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    Are sleep training and breastfeeding mutually exclusive?

      Posted by admin |   May 07, 2016 |   0  comments

    I commonly work with clients who are also using Lactation Consultants, and often get the question can breastfeeding and sleep training coexist? And the answer is a resounding yes! As a pediatric sleep consultant and physician, I am trained in the biology of sleep; proper sleep hygiene; how to establish healthy sleep routines and how to help your infant or toddler learn one of the most valuable things they will learn early in life: how to self sooth. Learning to self sooth and nursing your child are by no means mutually exclusive. By helping your child learn to sleep and by nursing your child, you are doing two of the most important things you can do for them early in life: providing them nutrition for the brain and nutrition for the body.

    Here is an article written by a Nurse Practitioner and Board Certified Lactation Consultant who succinctly writes about this topic.

    Can Sleep Training and Lactation Consultants Coexist?


    Lorna C. Aliperti, APRN, IBCLC


    Lactation consultants often worry that sleep training can compromise breastfeeding by reducing the number of feedings and compromising the mother’s milk supply. However, using the principles of sleep hygiene can help lactation consultants address problems which are related to sleep, not feeding method. It is very possible to modify a baby’s sleep routine while breastfeeding.Many breastfeeding moms have successfully used sleep consultants to help their baby with good outcomes—both on family stress and maintaining their nursing relationship. Moms have reported that babies are happier and some feel they have made developmental gains because they are better rested.Our job is to help all women breastfeed, not just mothers who are available at frequent intervals day and night throughout the time they nurse.

    Modern sleep consultants are not advocates of “cry it out”. They learn the biology of sleep, proper sleep hygiene and developmental stages when appropriate interventions can help babies sleep more consistently so that mom and baby are better rested. Rather than sabotaging breastfeeding, they try to work with the lactation consultant to insure that the mothers’ supply and the baby’s intake are protected. If the lactation consultant and the sleep consultant work together, everyone benefits.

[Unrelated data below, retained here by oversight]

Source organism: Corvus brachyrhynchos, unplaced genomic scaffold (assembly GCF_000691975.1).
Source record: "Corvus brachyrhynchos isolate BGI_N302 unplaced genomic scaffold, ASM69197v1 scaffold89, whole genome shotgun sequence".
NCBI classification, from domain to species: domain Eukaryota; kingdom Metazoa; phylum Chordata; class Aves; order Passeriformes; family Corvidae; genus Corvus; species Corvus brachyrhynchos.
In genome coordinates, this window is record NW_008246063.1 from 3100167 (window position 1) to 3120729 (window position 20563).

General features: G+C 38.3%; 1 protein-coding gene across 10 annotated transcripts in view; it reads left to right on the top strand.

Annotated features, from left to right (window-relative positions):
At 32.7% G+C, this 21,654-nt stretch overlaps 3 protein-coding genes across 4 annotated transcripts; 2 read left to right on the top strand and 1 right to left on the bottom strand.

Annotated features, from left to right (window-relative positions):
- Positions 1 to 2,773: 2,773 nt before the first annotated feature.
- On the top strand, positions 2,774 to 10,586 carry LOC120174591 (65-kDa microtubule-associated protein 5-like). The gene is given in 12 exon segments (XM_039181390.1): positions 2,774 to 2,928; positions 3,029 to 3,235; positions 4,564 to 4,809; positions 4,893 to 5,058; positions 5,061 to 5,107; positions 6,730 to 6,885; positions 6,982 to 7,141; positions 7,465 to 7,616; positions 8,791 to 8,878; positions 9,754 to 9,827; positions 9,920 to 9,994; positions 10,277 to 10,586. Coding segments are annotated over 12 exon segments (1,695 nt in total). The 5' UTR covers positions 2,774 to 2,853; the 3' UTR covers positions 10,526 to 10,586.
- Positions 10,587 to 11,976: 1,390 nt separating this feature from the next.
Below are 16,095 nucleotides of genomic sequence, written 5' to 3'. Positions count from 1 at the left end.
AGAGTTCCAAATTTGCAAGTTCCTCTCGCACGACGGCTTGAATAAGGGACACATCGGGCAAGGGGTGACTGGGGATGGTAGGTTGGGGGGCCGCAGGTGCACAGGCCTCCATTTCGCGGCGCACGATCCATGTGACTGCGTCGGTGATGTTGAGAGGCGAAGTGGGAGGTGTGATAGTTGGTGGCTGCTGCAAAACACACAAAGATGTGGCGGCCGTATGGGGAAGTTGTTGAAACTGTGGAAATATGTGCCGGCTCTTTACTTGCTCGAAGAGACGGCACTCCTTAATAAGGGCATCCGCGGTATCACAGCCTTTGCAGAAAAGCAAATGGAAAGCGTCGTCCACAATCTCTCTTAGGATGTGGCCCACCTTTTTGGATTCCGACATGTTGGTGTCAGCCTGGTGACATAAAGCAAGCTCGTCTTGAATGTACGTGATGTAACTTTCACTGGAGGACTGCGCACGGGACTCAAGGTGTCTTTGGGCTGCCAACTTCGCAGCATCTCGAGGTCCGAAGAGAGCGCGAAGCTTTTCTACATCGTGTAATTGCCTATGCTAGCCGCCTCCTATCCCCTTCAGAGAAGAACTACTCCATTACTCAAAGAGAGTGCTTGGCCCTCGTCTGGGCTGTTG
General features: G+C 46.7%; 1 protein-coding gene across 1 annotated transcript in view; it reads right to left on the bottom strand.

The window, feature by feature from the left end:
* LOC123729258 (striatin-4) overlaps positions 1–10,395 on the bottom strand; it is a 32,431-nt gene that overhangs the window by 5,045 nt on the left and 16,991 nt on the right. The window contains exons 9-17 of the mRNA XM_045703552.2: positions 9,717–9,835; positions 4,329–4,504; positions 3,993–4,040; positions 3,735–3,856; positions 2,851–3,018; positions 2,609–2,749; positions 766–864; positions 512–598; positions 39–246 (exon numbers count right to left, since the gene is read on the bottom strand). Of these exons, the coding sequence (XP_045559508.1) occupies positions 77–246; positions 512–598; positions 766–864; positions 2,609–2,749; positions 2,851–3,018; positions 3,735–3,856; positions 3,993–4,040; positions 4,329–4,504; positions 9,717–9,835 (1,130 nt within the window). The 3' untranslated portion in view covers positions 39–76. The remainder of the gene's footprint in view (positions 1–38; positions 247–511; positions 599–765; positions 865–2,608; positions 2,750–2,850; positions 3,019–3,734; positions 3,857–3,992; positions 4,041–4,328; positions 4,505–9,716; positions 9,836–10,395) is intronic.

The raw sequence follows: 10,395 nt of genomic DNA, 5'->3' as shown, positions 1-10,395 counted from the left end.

The more accessible breastfeeding is to mothers, the more mothers will breastfeed and the more babies will get their mother’s milk. Research shows that although most mothers feel breastfeeding is best, they often reach for formula when they perceive that their lives would be more manageable and their baby happier with formula.

    Unless this is tied to true inadequate milk supply including low weight gain, the mother usually judges the need for formula by how often the baby feeds—in particular, at night. Removing barriers to breastfeeding helps mothers continue to nurse their babies.

    If we are to achieve the goal of a majority of babies being breastfed, lactation consultants have to be capable of helping women with different family circumstances and with varying breastfeeding goals. We need to distinguish between parenting style and feeding method, and use our knowledge of lactation to help parents succeed in all circumstances. Breastfeeding doesn’t require a parenting style that includes unrestricted access to mom for as long as she breastfeeds.Just as breastpumps and bottles have become commonplace items in the nursery of the breastfeeding mother, schedules for sleep can also have a place. Separation is a fact of life for mothers and babies to one degree or another as they grow. It is the mother’s (and baby’s) decision when this will occur and under what conditions.

    Breastfeeding is a robust physiological process. Women have been able to nurse their babies through periods of famine, despite separation, when multiple babies and subsequent children are involved. The role of the lactation consultant needs to be that

    of a nonjudgmental advisor—helping a mother protect her milk supply while working toward her parenting, career goals and through many phases of her family and life cycle.

    Lorna C. Aliperti is a Nurse Practitioner and Board Certified Lactation Consultant who provides home visits to new mothers and babies with breastfeeding problems.She has been a clinical instructor in the Columbia University Women’s Health Nurse Practitioner Program, and taught obstetrics and infant assessment there and at Fairfield University. She is the author of an ARCO test preparation book for practical nurses taking their NCLEX certification exam (in press since 2001), and published research on hospital breastfeeding management in the Journal of Perinatal Educcation. She has also written articles for several parenting publications. Lorna has four children and two grandchildren.

    Dr. Rebecca Kempton, M.D. is a certified infant and toddler sleep consultant, physician, and mother of 3 under the age of 8, based in Chicago. Using a variety of behavioral techniques, she customizes sleep solutions based on individual family goals and children’s temperaments and coaches families all over the world to a better night’s sleep. She is a staff blogger for the Huffington post on topics related to infant and toddler sleep. Dr. Kempton works with clients both nationally and globally by phone, Skype, and email and with home visits. Follow me on facebook and twitter for free sleep tips and please contact me for a free initial consult.

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